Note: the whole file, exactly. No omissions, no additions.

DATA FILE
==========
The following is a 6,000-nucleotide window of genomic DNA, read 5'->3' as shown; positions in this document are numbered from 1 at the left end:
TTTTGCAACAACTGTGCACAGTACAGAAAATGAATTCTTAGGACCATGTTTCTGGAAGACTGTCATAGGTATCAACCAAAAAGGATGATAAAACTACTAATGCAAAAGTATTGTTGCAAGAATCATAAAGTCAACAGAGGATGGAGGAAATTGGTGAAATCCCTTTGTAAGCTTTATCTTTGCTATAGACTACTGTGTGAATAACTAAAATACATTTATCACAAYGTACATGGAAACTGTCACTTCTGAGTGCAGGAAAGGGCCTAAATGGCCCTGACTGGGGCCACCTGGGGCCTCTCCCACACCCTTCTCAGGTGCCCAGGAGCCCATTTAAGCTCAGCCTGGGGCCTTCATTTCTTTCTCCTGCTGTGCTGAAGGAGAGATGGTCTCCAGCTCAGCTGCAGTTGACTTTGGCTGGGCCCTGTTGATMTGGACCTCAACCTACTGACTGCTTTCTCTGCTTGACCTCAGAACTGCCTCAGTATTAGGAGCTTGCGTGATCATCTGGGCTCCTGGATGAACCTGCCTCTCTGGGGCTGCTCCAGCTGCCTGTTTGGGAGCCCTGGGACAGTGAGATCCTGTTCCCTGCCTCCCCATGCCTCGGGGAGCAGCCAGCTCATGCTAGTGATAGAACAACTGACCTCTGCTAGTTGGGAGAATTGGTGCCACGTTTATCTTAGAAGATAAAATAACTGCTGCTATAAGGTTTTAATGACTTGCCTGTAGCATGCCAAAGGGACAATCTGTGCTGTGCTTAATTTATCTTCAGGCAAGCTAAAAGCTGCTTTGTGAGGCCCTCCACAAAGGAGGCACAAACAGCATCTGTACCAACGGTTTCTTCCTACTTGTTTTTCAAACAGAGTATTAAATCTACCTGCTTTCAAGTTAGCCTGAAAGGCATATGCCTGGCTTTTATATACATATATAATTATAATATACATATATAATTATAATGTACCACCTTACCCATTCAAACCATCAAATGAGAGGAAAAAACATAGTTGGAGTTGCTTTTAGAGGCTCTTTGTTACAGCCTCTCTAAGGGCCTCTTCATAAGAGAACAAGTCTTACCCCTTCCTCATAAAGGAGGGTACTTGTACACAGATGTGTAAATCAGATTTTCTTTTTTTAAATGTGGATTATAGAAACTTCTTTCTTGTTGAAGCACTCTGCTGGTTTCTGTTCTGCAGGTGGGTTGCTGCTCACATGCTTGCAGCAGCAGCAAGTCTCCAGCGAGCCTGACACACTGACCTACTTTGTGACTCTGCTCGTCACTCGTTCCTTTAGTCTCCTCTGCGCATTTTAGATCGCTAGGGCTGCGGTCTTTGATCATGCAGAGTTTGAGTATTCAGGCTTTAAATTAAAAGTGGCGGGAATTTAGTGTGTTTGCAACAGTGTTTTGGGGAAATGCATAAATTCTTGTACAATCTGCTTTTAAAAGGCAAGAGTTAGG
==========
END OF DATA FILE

The following is a 6,000-nucleotide window of genomic DNA, read 5'->3' as shown; positions in this document are numbered from 1 at the left end:
TTTTGCAACAACTGTGCACAGTACAGAAAATGAATTCTTAGGACCATGTTTCTGGAAGACTGTCATAGGTATCAACCAAAAAGGATGATAAAACTACTAATGCAAAAGTATTGTTGCAAGAATCATAAAGTCAACAGAGGATGGAGGAAATTGGTGAAATCCCTTTGTAAGCTTTATCTTTGCTATAGACTACTGTGTGAATAACTAAAATACATTTATCACAAYGTACATGGAAACTGTCACTTCTGAGTGCAGGAAAGGGCCTAAATGGCCCTGACTGGGGCCACCTGGGGCCTCTCCCACACCCTTCTCAGGTGCCCAGGAGCCCATTTAAGCTCAGCCTGGGGCCTTCATTTCTTTCTCCTGCTGTGCTGAAGGAGAGATGGTCTCCAGCTCAGCTGCAGTTGACTTTGGCTGGGCCCTGTTGATMTGGACCTCAACCTACTGACTGCTTTCTCTGCTTGACCTCAGAACTGCCTCAGTATTAGGAGCTTGCGTGATCATCTGGGCTCCTGGATGAACCTGCCTCTCTGGGGCTGCTCCAGCTGCCTGTTTGGGAGCCCTGGGACAGTGAGATCCTGTTCCCTGCCTCCCCATGCCTCGGGGAGCAGCCAGCTCATGCTAGTGATAGAACAACTGACCTCTGCTAGTTGGGAGAATTGGTGCCACGTTTATCTTAGAAGATAAAATAACTGCTGCTATAAGGTTTTAATGACTTGCCTGTAGCATGCCAAAGGGACAATCTGTGCTGTGCTTAATTTATCTTCAGGCAAGCTAAAAGCTGCTTTGTGAGGCCCTCCACAAAGGAGGCACAAACAGCATCTGTACCAACGGTTTCTTCCTACTTGTTTTTCAAACAGAGTATTAAATCTACCTGCTTTCAAGTTAGCCTGAAAGGCATATGCCTGGCTTTTATATACATATATAATTATAATATACATATATAATTATAATGTACCACCTTACCCATTCAAACCATCAAATGAGAGGAAAAAACATAGTTGGAGTTGCTTTTAGAGGCTCTTTGTTACAGCCTCTCTAAGGGCCTCTTCATAAGAGAACAAGTCTTACCCCTTCCTCATAAAGGAGGGTACTTGTACACAGATGTGTAAATCAGATTTTCTTTTTTTAAATGTGGATTATAGAAACTTCTTTCTTGTTGAAGCACTCTGCTGGTTTCTGTTCTGCAGGTGGGTTGCTGCTCACATGCTTGCAGCAGCAGCAAGTCTCCAGCGAGCCTGACACACTGACCTACTTTGTGACTCTGCTCGTCACTCGTTCCTTTAGTCTCCTCTGCGCATTTTAGATCGCTAGGGCTGCGGTCTTTGATCATGCAGAGTTTGAGTATTCAGGCTTTAAATTAAAAGTGGCGGGAATTTAGTGTGTTTGCAACAGTGTTTTGGGGAAATGCATAAATTCTTGTACAATCTGCTTTTAAAAGGCAAGAGTTAGG